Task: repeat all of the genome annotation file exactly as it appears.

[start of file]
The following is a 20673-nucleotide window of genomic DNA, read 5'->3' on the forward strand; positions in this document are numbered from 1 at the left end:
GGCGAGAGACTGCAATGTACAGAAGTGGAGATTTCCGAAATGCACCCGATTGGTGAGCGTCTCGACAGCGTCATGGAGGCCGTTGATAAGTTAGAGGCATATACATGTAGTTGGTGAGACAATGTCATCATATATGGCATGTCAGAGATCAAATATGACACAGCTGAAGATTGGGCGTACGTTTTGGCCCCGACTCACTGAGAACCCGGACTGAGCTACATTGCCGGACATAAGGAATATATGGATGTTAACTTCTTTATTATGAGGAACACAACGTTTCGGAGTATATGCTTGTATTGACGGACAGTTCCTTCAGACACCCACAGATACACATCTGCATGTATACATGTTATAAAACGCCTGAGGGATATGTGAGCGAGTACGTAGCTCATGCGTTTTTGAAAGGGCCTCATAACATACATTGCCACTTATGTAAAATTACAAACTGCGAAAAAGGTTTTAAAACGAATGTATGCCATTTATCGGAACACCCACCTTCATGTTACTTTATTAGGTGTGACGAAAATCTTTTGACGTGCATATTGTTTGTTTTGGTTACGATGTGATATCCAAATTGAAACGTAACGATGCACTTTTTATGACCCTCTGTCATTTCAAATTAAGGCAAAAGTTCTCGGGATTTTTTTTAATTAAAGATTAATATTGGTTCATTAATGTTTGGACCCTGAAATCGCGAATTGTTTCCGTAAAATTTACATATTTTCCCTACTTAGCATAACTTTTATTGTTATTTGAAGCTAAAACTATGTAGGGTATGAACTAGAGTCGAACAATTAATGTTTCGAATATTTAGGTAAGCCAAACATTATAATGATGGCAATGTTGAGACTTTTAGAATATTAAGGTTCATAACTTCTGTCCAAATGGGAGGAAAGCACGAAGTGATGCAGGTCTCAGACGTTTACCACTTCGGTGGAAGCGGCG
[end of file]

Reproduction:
The following is a 20673-nucleotide window of genomic DNA, read 5'->3' on the forward strand; positions in this document are numbered from 1 at the left end:
GGCGAGAGACTGCAATGTACAGAAGTGGAGATTTCCGAAATGCACCCGATTGGTGAGCGTCTCGACAGCGTCATGGAGGCCGTTGATAAGTTAGAGGCATATACATGTAGTTGGTGAGACAATGTCATCATATATGGCATGTCAGAGATCAAATATGACACAGCTGAAGATTGGGCGTACGTTTTGGCCCCGACTCACTGAGAACCCGGACTGAGCTACATTGCCGGACATAAGGAATATATGGATGTTAACTTCTTTATTATGAGGAACACAACGTTTCGGAGTATATGCTTGTATTGACGGACAGTTCCTTCAGACACCCACAGATACACATCTGCATGTATACATGTTATAAAACGCCTGAGGGATATGTGAGCGAGTACGTAGCTCATGCGTTTTTGAAAGGGCCTCATAACATACATTGCCACTTATGTAAAATTACAAACTGCGAAAAAGGTTTTAAAACGAATGTATGCCATTTATCGGAACACCCACCTTCATGTTACTTTATTAGGTGTGACGAAAATCTTTTGACGTGCATATTGTTTGTTTTGGTTACGATGTGATATCCAAATTGAAACGTAACGATGCACTTTTTATGACCCTCTGTCATTTCAAATTAAGGCAAAAGTTCTCGGGATTTTTTTTAATTAAAGATTAATATTGGTTCATTAATGTTTGGACCCTGAAATCGCGAATTGTTTCCGTAAAATTTACATATTTTCCCTACTTAGCATAACTTTTATTGTTATTTGAAGCTAAAACTATGTAGGGTATGAACTAGAGTCGAACAATTAATGTTTCGAATATTTAGGTAAGCCAAACATTATAATGATGGCAATGTTGAGACTTTTAGAATATTAAGGTTCATAACTTCTGTCCAAATGGGAGGAAAGCACGAAGTGATGCAGGTCTCAGACGTTTACCACTTCGGTGGAAGCGGCG